In today’s post I will update readers on some past cases we have discussed and highlight a couple of conferences that relate to tax procedure and administration.
First, to the updates.read more...
Senyszen v Commissioner: Tax Court Holding Insufficient to Free Convicted Former IRS Employee
Readers may remember the Tax Court case of Senyszen v Commissioner. Keith discussed it twice, first in Collateral Estoppel in Civil Tax Case Following Conviction of Tax Evasion and also Motion for Reconsideration. In that case, Mr. Senyszen, a former CPA who was working for the IRS, pled guilty to 1) filing false returns; (2) tax evasion; (3) structuring financial transactions; and (4) bank fraud. The Tax Court considered the impact of his tax evasion conviction on the amount of his civil liability. The evasion charge included allegations in the information that he embezzled about $250,000 from a former business associate.
At Tax Court IRS argued that Senyszen was subject to collateral estoppel on the issue of his civil tax liability stemming from the embezzled $250,000. The Tax Court, however, found that Senyzsen had actually returned the embezzled funds and held that the IRS cannot use collateral estoppel to impose a liability where it otherwise does not exist. The IRS did not like that outcome and filed a motion for reconsideration. On reconsideration the Tax Court refined its reasoning but stuck to its guns and held that without an actual tax liability the prior tax evasion conviction was not enough to justify his civil tax liability.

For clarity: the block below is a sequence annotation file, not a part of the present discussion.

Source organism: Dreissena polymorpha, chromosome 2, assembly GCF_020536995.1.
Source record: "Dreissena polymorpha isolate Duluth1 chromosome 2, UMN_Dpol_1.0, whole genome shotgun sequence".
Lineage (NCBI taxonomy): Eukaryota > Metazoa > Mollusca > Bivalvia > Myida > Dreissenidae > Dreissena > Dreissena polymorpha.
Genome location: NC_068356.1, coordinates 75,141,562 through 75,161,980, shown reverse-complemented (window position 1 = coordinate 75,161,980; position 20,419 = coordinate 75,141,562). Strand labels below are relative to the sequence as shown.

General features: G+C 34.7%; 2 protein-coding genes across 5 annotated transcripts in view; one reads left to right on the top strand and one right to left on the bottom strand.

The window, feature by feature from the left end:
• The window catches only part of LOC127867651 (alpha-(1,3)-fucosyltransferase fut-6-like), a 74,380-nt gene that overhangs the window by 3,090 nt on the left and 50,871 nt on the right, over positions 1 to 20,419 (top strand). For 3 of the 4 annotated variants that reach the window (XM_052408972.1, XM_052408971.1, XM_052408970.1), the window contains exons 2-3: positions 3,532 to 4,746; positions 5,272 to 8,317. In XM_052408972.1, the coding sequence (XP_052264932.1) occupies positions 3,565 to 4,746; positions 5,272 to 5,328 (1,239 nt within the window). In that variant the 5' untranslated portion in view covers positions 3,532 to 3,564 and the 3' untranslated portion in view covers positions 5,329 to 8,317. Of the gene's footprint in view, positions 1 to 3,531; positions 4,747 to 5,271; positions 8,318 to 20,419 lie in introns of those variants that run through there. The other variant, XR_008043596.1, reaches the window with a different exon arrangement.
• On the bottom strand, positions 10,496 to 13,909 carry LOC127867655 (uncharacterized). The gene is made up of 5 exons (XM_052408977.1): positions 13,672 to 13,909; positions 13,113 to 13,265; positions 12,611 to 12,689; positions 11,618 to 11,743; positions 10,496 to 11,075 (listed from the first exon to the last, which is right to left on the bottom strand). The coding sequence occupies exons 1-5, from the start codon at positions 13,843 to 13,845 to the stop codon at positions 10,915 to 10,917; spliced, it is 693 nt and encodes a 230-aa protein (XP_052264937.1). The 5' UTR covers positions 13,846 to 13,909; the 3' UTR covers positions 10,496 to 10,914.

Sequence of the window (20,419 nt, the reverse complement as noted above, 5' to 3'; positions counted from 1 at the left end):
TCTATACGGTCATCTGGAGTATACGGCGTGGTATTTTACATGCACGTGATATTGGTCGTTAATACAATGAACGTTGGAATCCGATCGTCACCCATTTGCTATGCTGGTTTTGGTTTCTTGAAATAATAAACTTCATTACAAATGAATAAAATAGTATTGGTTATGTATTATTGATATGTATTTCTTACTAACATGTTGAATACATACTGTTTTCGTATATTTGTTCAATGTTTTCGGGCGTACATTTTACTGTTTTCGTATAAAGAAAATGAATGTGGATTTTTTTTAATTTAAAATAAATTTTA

As a result of the Tax Court victory, Mr. Senyszen filed a motion with a federal district court in New Jersey for relief from his criminal conviction. The court considered the pro se motion as a writ of error coram nobis, which gives the court the power to overturn a prior conviction if he could establish, in light of all the evidence, it was more likely than not that no reasonable juror would have convicted him.
Senyszen essentially argued that the district court should reconsider his conviction in light of the Tax Court finding that he had no taxable income from the embezzlement (an issue he had raised previously with the district court and Third Circuit when he tried unsuccessfully to withdraw his tax evasion plea). The district court opinion took note of the significance of the Tax Court outcome on the evasion charge: